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New dark spots appear on Neptune's cloud layers

Hubble spied a new feature on the dark blue ice giant.
hs201622aweb_print
A new feature recently appeared on Neptune, as seen in this picture from the Hubble Space Telescope.
NASA, ESA and E.H. Wong

It's not every day that a planet sprouts a new feature, but Hubble seems to have found a brand new "spot" on the blue ice giant Neptune.

Neptune's "Great Dark Spot" discovered by the Voyager 2 spacecraft in 1989 revealed a storm battering around the atmosphere at 1,500 MPH, like Jupiter's red spot in miniature. The anticyclone cleared up by 1994, as had a smaller storm. The new spot is likely a related phenomenon.

"The fact that this dark spot has bright companions does suggest it is similar to the Great Dark Spot seen by Voyager, and the dark spot seen by Hubble in 1994," Heidi Hammel, a researcher at the Space Science Institute, said in an email. 

The storms form when air below is disrupted and pushed upward, where it freezes into ice crystals made mostly of methane. There have been indications since last year that such an event might be taking place on the ice giant, but Hubble is the only telescope with the capabilities to make the necessary observations.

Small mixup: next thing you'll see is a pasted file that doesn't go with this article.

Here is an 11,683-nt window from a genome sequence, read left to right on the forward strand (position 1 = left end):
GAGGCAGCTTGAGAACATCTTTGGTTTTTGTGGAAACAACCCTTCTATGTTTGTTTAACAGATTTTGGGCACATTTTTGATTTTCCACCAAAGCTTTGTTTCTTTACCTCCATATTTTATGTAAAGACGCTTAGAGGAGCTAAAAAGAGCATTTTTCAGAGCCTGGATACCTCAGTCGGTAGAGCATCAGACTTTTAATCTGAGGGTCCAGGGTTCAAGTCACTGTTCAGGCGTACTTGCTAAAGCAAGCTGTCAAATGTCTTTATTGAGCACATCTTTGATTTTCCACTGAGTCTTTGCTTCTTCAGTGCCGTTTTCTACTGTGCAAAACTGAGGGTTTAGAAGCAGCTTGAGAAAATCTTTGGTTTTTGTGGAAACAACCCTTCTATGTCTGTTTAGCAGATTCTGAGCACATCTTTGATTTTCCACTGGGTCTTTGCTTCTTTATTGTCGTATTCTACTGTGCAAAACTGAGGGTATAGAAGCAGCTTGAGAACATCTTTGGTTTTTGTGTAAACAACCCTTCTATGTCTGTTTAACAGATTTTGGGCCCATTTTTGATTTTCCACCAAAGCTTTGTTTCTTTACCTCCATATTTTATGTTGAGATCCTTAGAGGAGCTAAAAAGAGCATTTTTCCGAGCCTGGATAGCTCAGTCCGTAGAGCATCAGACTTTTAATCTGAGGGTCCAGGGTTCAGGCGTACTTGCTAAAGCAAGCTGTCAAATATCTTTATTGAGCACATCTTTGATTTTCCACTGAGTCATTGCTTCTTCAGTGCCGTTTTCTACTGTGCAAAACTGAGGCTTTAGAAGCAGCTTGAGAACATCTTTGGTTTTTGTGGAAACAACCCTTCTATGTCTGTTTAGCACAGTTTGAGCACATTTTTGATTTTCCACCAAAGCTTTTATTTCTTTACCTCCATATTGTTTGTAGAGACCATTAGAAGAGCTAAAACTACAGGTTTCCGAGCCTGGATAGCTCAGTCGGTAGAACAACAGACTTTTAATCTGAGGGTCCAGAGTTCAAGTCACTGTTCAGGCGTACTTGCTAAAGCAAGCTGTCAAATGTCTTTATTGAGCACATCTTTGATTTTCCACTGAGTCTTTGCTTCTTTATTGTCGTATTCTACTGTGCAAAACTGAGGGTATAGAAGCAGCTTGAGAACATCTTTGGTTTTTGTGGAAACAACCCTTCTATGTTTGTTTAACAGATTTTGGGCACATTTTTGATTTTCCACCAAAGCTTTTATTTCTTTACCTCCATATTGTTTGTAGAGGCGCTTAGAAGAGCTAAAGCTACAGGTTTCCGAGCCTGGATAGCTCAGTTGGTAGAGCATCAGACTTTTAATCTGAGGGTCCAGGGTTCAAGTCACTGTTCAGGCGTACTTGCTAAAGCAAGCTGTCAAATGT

Hammel says there's some evidence of structure within the storm, with an opening in the cloud layers leading to a raging storm below. Follow-up observations could give insight into how they form and how they break apart. Hubble will have to do the heavy lifting, especially since no spacecraft has visited Neptune since 1989 (though there's some talk within NASA of trying to change that.)

"We speculate that these dark spots on Neptune (which are most visible at blue wavelengths) are probably 'clear' areas, openings in the cloud decks that see to deeper layers," she says. "The bright companions (which are most visible at redder wavelengths) are thought to be higher-altitude clouds."

 

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